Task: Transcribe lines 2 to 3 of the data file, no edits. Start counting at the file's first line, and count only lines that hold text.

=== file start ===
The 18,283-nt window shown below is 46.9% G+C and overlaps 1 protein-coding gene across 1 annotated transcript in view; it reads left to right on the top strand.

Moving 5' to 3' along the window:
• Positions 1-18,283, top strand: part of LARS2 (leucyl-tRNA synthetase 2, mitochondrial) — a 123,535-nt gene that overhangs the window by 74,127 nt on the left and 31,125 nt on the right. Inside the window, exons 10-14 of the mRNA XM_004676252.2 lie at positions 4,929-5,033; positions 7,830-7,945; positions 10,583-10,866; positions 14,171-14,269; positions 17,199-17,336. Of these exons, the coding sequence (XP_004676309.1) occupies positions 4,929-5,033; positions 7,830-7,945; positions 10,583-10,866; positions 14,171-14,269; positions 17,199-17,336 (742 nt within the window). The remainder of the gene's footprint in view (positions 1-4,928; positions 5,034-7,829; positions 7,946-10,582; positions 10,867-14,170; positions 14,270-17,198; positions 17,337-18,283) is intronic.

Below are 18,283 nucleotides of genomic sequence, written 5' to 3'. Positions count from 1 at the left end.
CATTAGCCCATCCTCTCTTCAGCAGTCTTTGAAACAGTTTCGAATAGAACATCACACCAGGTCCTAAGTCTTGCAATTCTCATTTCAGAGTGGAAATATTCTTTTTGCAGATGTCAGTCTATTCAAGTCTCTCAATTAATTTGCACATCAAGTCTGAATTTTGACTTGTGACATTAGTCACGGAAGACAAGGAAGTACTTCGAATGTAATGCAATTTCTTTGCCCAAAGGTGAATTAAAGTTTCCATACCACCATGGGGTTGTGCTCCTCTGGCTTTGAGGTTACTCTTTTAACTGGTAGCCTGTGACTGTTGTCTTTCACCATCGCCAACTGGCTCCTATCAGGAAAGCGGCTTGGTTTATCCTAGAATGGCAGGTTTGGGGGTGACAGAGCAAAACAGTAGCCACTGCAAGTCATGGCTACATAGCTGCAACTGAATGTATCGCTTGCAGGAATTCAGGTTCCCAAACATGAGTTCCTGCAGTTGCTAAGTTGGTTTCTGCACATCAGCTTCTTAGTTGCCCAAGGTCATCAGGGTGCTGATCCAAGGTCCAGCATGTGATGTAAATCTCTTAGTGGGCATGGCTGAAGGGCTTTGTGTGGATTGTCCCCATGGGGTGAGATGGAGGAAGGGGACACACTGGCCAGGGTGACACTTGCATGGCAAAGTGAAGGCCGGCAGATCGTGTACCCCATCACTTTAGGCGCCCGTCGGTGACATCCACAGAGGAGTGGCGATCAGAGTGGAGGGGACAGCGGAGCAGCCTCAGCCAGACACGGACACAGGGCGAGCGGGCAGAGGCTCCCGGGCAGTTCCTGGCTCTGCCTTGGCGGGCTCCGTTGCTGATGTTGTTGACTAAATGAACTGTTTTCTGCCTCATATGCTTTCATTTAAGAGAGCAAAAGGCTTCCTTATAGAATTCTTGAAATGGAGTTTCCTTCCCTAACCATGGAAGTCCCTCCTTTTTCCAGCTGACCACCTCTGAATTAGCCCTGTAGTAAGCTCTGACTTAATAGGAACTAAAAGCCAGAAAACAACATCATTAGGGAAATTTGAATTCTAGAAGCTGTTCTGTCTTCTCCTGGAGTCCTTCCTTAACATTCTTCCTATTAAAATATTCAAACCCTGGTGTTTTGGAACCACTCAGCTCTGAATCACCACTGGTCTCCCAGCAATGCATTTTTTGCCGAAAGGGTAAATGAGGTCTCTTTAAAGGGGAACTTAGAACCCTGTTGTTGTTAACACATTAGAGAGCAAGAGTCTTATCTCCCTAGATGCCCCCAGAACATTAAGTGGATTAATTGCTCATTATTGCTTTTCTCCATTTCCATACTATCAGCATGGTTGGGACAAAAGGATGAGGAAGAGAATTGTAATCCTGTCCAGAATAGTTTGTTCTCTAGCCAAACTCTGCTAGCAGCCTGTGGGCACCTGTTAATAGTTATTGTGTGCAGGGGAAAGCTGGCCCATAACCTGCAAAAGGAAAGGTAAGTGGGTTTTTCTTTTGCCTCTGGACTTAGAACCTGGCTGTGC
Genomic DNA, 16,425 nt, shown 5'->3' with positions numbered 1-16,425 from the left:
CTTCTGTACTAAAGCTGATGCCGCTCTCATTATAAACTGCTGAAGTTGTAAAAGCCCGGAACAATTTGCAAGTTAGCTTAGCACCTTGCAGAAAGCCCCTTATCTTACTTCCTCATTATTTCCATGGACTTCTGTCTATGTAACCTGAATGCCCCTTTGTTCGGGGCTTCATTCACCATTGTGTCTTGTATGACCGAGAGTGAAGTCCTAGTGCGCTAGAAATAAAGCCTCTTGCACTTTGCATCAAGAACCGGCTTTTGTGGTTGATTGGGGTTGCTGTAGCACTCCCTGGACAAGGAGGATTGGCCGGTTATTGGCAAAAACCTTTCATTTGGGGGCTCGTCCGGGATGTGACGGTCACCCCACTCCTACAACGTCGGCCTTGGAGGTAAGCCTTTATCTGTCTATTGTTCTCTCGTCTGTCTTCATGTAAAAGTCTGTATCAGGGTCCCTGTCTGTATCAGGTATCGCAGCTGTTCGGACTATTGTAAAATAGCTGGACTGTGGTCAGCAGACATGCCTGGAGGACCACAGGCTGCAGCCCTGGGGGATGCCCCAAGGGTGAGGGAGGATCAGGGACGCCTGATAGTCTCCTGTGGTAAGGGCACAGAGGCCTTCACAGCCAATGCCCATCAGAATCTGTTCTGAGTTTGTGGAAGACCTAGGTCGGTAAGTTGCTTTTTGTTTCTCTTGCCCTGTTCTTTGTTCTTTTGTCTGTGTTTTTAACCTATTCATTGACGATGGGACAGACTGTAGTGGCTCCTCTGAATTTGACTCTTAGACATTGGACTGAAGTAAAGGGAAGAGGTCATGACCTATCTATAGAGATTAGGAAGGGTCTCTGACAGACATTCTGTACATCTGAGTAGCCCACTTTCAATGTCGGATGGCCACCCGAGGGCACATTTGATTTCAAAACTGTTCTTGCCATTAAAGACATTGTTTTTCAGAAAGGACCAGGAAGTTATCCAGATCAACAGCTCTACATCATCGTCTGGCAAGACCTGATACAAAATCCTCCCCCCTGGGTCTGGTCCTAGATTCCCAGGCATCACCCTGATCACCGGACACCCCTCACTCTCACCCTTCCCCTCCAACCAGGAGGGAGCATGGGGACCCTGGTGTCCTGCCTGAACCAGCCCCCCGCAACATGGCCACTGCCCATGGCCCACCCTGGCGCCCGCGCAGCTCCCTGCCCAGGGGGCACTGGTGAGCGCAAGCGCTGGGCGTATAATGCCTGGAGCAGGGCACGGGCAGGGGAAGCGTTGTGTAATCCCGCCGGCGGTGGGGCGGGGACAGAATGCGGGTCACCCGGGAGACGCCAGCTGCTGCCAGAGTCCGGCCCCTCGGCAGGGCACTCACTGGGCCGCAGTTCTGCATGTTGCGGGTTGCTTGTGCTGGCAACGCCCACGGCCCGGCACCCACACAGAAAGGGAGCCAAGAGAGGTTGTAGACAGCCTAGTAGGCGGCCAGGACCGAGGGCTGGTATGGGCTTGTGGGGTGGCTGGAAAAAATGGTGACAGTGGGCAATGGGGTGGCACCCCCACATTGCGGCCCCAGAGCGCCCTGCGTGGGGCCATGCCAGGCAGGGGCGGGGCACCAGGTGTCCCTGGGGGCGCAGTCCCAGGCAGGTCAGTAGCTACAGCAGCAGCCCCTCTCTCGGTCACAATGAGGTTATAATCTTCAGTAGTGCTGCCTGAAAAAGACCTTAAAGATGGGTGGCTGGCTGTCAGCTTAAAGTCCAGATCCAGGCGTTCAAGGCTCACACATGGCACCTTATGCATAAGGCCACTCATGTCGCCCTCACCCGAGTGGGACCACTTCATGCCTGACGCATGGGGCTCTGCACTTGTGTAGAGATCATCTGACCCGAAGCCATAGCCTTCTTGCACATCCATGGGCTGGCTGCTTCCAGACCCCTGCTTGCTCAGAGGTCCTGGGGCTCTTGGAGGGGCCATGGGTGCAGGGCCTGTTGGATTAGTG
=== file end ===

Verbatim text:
Moving 5' to 3' along the window:
• Positions 1-18,283, top strand: part of LARS2 (leucyl-tRNA synthetase 2, mitochondrial) — a 123,535-nt gene that overhangs the window by 74,127 nt on the left and 31,125 nt on the right. Inside the window, exons 10-14 of the mRNA XM_004676252.2 lie at positions 4,929-5,033; positions 7,830-7,945; positions 10,583-10,866; positions 14,171-14,269; positions 17,199-17,336. Of these exons, the coding sequence (XP_004676309.1) occupies positions 4,929-5,033; positions 7,830-7,945; positions 10,583-10,866; positions 14,171-14,269; positions 17,199-17,336 (742 nt within the window). The remainder of the gene's footprint in view (positions 1-4,928; positions 5,034-7,829; positions 7,946-10,582; positions 10,867-14,170; positions 14,270-17,198; positions 17,337-18,283) is intronic.